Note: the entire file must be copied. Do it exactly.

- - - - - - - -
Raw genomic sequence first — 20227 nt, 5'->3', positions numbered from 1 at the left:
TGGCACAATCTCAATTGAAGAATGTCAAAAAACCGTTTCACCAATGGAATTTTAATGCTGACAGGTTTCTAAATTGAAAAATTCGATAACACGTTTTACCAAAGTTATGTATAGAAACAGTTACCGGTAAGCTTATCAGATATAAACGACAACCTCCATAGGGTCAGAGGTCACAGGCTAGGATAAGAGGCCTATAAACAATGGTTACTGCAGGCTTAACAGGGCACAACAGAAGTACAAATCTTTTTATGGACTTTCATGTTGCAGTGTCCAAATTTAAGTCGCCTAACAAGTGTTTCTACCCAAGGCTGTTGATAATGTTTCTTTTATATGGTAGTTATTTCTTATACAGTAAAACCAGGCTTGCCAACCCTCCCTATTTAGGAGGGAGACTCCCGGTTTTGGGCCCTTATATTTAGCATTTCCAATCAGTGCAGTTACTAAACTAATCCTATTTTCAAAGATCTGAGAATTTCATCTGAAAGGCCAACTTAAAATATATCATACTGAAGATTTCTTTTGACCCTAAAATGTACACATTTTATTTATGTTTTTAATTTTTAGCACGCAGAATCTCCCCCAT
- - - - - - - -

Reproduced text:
Raw genomic sequence first — 20227 nt, 5'->3', positions numbered from 1 at the left:
TGGCACAATCTCAATTGAAGAATGTCAAAAAACCGTTTCACCAATGGAATTTTAATGCTGACAGGTTTCTAAATTGAAAAATTCGATAACACGTTTTACCAAAGTTATGTATAGAAACAGTTACCGGTAAGCTTATCAGATATAAACGACAACCTCCATAGGGTCAGAGGTCACAGGCTAGGATAAGAGGCCTATAAACAATGGTTACTGCAGGCTTAACAGGGCACAACAGAAGTACAAATCTTTTTATGGACTTTCATGTTGCAGTGTCCAAATTTAAGTCGCCTAACAAGTGTTTCTACCCAAGGCTGTTGATAATGTTTCTTTTATATGGTAGTTATTTCTTATACAGTAAAACCAGGCTTGCCAACCCTCCCTATTTAGGAGGGAGACTCCCGGTTTTGGGCCCTTATATTTAGCATTTCCAATCAGTGCAGTTACTAAACTAATCCTATTTTCAAAGATCTGAGAATTTCATCTGAAAGGCCAACTTAAAATATATCATACTGAAGATTTCTTTTGACCCTAAAATGTACACATTTTATTTATGTTTTTAATTTTTAGCACGCAGAATCTCCCCCAT